Final Update: Daily Update September 28, 2020
Videos: CAIIMT13 Mike Wakowski - "We got to fight it, and we conquered it" September 28, 2020
El Dorado Planning Section Chief - Operations Update for September 27, 2020
El Dorado Fire Behavior Analyst - Daily Update for September 27, 2020
Daily Smoke Outlook: - Los Angeles and Inland Empire Areas - September 28, 2020 Due to decreasing fire activity on the El Dorado and Bobcat Fires, Sept 28 is the last smoke outlook.
Perspectivas diarias del humo - Los Angeles y Inland Empire Areas - 28 de Septiembre de 2020
A local Red Flag warning will remain in effect until 5 PM Tuesday evening. Extreme hot and dry conditions will continue this week, making the probability of wildland fire combustion and rapid spread rise.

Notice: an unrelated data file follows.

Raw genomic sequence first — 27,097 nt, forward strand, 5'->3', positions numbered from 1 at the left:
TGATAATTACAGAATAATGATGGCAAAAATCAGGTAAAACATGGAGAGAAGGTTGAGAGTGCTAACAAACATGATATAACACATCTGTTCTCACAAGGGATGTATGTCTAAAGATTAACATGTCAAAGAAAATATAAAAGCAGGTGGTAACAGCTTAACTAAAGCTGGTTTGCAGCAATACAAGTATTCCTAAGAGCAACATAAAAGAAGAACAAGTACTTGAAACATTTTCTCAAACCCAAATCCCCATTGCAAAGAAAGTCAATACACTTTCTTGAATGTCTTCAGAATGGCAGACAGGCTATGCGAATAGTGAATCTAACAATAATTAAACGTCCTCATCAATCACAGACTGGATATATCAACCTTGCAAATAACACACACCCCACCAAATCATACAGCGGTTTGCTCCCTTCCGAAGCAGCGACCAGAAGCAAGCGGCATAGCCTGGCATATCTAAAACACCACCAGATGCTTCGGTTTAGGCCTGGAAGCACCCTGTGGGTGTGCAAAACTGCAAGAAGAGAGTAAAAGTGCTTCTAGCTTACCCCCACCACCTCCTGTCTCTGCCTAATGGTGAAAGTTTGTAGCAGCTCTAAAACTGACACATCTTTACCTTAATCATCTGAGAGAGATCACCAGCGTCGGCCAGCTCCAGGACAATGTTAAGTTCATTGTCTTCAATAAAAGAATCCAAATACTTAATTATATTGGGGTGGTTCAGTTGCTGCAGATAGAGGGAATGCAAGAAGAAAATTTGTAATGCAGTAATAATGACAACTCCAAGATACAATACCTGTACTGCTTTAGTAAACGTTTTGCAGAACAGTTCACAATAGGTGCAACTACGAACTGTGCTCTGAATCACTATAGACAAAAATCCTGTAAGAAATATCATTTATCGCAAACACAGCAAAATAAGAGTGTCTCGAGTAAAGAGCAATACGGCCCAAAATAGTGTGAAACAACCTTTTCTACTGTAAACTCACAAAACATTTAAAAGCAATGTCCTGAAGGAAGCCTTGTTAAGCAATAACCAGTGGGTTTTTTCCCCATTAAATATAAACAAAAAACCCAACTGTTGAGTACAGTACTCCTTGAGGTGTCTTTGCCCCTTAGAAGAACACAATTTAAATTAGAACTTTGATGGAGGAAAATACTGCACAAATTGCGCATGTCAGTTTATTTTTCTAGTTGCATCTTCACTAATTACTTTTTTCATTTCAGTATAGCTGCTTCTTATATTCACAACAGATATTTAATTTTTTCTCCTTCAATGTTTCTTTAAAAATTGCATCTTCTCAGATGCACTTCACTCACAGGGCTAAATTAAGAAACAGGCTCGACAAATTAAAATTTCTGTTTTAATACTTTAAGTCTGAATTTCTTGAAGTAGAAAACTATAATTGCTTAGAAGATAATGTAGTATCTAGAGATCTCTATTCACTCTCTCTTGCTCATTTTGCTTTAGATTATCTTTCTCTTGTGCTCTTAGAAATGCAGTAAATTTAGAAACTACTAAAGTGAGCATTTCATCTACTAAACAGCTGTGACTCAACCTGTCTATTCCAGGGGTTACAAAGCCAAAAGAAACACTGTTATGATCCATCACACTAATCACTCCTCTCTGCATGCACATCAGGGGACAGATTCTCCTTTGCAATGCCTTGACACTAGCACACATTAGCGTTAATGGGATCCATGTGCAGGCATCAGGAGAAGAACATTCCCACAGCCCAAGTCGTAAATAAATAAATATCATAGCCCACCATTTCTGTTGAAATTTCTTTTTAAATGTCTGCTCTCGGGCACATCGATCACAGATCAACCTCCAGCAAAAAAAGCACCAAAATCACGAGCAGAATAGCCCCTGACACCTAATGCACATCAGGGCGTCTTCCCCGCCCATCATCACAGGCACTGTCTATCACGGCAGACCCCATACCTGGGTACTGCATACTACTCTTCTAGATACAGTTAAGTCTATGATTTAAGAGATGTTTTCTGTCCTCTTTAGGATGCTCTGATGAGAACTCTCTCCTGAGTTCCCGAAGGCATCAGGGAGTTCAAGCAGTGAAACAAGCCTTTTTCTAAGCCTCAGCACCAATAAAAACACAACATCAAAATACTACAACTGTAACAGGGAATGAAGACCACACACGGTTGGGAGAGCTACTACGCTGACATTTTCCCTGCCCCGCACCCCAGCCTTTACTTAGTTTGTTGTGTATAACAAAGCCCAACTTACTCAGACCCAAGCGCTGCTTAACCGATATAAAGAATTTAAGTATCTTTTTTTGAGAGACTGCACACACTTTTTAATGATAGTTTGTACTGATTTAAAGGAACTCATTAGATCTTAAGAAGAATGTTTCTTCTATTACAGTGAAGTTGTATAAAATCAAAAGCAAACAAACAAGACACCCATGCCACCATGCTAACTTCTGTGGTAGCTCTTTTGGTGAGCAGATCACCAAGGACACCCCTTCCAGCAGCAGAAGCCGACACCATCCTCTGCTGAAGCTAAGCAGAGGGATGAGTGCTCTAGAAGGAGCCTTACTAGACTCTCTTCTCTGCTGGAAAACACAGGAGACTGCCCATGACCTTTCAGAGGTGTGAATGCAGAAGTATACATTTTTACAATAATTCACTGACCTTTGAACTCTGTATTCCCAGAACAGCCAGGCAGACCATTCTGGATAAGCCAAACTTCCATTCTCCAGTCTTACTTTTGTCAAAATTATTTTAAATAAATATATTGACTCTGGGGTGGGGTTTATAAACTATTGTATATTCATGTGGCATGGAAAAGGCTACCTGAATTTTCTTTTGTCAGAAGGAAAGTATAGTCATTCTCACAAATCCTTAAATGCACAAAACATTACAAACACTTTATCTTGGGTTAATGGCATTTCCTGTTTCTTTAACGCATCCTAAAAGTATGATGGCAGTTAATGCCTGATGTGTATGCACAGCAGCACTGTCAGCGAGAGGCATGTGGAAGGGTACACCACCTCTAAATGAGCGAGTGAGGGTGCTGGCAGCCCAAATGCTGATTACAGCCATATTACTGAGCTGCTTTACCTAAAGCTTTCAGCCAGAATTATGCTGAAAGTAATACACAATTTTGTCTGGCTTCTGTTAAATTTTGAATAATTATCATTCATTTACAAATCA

At approximately 10:30 AM this morning, Caltrans reopened Highway 38 to all traffic. However, please be advised that there will be extended delays in traffic due to firefighters and aircraft continuing work in the area. Please drive with care and at slower speeds to help ensure firefighter safety. Firefighters expect these delays in traffic to continue for several days or more. Please check https://roads.dot.ca.gov/ for updated highway conditions.
Interior burning on the El Dorado Fire will continue for several weeks as the fire continues to burn in the steep and inaccessible portions of the San Gorgonio Wilderness. Forest roads and hiking trails within the San Gorgonio Wilderness Area remain closed. Please check the San Bernardino National Forest websitefor forest roads and trails information.
The USDA Forest Service Pacific Southwest Region announced that current closure orders and fire prohibitions in California have been extended. This decision will be evaluated daily, taking fire and weather conditions into account. The closure order prevents any entry onto Forest Service Lands except in limited situations. This order does not prevent use of state highways to access mountain communities. The fire prohibition includes building, maintaining, attending, or using a fire, campfire, or stove. https://www.fs.usda.gov/R5